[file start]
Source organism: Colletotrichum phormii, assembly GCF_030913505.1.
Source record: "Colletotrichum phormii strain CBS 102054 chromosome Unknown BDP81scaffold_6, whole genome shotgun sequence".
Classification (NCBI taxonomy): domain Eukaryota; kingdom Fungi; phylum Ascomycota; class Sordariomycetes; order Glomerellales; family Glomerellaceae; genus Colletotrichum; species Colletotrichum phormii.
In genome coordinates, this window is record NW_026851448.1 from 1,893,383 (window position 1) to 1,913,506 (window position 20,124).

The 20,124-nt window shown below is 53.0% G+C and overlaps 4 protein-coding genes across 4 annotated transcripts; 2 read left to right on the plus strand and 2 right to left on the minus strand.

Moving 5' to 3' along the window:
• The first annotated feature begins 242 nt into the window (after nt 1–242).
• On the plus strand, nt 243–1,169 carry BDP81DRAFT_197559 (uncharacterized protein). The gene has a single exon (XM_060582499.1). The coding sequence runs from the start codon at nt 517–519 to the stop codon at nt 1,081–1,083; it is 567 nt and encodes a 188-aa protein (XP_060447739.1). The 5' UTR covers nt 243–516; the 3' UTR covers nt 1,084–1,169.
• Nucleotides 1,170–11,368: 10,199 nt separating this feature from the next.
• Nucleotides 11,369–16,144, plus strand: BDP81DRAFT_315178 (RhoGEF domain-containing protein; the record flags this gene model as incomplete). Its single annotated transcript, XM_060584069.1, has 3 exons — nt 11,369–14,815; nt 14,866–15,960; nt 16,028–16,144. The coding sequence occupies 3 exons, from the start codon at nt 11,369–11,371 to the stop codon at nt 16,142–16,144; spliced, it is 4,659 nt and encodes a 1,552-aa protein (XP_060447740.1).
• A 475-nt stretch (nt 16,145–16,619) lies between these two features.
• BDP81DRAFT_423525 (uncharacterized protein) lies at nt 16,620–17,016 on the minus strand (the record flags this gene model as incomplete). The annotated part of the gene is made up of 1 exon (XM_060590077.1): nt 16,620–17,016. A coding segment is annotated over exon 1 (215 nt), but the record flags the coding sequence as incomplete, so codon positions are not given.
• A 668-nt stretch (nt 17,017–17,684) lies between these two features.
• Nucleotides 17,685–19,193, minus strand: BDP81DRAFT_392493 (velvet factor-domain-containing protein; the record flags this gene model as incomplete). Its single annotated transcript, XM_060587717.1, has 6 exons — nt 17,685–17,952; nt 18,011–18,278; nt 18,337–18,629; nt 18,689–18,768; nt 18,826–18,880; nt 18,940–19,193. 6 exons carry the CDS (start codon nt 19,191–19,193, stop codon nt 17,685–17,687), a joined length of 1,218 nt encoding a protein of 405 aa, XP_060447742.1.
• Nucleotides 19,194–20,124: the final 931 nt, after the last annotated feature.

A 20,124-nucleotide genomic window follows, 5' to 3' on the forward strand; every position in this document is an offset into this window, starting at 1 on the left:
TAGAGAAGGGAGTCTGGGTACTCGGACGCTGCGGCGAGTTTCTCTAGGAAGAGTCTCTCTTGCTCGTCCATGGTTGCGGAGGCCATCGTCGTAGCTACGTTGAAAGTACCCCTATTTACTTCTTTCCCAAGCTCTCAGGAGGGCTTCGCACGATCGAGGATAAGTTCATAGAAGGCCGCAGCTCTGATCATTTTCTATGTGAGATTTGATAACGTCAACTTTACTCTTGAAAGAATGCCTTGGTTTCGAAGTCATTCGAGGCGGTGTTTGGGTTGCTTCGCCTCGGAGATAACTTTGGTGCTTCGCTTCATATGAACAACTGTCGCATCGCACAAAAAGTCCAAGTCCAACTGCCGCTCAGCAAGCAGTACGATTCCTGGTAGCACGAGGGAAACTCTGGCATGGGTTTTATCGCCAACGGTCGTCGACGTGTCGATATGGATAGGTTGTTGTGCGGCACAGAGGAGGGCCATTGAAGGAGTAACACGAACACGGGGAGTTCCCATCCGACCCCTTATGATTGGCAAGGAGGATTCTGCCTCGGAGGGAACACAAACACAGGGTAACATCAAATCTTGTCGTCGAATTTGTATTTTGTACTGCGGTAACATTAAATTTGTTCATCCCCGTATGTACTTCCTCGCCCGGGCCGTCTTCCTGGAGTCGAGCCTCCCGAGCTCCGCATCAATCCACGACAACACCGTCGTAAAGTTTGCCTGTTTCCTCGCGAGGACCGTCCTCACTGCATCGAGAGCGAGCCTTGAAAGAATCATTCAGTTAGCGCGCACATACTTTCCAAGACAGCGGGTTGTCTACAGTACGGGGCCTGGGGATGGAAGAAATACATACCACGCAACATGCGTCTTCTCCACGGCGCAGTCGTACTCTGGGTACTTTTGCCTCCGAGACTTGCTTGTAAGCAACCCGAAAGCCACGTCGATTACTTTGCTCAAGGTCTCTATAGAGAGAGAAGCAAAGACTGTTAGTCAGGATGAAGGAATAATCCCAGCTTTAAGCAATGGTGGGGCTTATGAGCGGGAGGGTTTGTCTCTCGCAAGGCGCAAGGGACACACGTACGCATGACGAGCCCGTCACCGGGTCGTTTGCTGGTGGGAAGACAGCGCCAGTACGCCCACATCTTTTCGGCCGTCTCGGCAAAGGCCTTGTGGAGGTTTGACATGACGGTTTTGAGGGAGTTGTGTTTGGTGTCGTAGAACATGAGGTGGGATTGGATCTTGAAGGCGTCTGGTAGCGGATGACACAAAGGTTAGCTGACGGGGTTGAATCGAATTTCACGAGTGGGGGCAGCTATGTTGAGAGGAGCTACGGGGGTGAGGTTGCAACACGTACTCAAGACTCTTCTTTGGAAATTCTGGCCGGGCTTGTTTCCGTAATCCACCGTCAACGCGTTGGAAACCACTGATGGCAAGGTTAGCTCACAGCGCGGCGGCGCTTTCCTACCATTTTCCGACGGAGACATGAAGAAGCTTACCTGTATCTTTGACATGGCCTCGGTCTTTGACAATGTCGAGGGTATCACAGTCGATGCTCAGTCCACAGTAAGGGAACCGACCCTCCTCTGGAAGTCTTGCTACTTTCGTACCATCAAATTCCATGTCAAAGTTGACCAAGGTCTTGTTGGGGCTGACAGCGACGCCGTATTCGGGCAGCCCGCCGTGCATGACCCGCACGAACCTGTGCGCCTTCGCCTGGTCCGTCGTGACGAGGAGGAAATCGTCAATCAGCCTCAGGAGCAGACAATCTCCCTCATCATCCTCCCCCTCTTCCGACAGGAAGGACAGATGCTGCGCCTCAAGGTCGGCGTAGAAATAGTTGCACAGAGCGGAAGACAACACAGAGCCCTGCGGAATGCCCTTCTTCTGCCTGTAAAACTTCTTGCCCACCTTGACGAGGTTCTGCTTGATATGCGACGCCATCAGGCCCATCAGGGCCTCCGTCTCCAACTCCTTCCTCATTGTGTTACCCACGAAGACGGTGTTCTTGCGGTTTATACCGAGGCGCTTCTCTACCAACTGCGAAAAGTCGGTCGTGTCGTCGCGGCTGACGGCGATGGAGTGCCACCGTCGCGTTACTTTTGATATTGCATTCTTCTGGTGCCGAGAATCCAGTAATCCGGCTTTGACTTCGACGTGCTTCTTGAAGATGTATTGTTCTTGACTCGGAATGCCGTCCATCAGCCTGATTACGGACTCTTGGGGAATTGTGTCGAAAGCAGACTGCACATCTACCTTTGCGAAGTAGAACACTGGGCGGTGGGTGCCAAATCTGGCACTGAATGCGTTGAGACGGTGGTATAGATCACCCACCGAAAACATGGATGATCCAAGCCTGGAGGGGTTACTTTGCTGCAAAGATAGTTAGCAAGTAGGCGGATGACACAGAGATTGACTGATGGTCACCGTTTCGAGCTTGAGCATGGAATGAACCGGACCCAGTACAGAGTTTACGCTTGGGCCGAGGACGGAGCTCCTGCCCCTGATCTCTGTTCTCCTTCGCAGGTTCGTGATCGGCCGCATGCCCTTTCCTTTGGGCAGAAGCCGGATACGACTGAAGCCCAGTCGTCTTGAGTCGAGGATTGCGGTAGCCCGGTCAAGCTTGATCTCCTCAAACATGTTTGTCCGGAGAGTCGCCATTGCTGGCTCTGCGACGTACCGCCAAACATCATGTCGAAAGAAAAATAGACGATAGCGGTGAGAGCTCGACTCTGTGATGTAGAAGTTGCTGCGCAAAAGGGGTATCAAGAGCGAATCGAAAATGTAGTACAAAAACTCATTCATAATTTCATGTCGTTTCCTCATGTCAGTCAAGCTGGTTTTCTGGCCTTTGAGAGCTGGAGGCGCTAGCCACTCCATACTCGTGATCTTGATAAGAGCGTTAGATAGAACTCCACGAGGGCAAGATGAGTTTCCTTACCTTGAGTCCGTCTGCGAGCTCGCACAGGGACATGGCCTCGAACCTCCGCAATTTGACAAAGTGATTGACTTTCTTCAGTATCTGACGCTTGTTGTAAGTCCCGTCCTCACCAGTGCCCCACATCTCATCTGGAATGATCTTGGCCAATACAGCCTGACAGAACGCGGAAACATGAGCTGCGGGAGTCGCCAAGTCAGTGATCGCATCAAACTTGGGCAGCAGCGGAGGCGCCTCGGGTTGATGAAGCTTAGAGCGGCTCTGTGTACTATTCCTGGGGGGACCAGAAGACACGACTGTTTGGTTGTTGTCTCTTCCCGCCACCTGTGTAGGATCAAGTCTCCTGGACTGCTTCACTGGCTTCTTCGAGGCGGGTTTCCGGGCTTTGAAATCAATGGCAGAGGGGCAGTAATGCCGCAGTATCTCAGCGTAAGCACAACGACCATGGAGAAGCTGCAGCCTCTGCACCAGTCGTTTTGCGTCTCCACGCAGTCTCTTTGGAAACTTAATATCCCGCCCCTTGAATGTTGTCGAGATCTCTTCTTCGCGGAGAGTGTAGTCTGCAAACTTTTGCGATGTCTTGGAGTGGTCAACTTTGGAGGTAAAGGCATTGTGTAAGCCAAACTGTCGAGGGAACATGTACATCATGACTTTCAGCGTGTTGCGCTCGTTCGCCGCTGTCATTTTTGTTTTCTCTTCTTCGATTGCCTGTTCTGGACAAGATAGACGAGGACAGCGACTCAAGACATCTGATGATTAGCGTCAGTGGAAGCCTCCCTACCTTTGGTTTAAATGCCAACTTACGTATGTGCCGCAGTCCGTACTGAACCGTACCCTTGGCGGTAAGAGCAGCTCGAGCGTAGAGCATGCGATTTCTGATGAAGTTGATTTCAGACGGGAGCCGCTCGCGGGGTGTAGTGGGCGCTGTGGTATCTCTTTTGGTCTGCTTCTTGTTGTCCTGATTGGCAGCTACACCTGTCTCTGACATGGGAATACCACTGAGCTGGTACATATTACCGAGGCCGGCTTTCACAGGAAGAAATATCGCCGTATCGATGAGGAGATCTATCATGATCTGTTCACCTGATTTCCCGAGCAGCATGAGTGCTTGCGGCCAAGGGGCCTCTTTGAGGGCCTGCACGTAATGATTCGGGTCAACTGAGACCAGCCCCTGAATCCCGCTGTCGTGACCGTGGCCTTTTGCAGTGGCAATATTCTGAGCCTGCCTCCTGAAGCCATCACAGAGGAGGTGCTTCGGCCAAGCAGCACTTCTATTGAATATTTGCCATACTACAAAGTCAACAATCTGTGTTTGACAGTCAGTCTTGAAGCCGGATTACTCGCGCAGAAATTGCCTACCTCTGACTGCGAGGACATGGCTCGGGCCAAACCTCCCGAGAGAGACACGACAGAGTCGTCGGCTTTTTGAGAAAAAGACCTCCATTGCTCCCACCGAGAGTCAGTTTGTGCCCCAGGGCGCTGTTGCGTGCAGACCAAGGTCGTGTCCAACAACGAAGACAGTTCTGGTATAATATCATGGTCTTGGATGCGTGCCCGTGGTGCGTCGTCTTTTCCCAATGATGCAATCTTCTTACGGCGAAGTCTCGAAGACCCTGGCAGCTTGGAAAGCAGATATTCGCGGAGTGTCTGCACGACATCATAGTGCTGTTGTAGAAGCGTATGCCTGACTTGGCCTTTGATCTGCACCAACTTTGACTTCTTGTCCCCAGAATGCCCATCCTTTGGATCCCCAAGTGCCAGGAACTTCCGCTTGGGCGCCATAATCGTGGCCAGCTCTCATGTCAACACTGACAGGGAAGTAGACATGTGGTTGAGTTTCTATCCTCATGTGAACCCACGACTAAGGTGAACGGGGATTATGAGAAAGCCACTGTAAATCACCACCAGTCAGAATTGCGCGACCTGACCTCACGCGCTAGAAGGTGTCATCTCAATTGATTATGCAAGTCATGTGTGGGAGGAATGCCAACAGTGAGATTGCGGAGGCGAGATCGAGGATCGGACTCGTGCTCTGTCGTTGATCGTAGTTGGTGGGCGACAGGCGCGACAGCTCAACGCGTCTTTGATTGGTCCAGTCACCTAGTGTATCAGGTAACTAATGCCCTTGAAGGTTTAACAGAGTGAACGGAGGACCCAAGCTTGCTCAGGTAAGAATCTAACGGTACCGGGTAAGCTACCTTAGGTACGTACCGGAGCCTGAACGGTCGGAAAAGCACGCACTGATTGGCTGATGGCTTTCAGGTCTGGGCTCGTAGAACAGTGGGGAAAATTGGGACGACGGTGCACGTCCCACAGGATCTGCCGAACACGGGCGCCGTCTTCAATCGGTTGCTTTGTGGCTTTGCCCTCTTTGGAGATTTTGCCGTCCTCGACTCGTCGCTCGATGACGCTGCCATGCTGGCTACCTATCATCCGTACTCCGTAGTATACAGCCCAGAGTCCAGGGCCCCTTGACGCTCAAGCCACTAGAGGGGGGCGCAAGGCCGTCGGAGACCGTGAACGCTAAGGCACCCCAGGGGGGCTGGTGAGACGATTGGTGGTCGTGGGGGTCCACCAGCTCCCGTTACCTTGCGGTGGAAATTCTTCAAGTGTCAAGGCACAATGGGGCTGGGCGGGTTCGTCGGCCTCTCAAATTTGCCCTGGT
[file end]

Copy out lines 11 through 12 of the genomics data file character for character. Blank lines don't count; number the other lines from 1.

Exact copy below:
• A 475-nt stretch (nt 16,145–16,619) lies between these two features.
• BDP81DRAFT_423525 (uncharacterized protein) lies at nt 16,620–17,016 on the minus strand (the record flags this gene model as incomplete). The annotated part of the gene is made up of 1 exon (XM_060590077.1): nt 16,620–17,016. A coding segment is annotated over exon 1 (215 nt), but the record flags the coding sequence as incomplete, so codon positions are not given.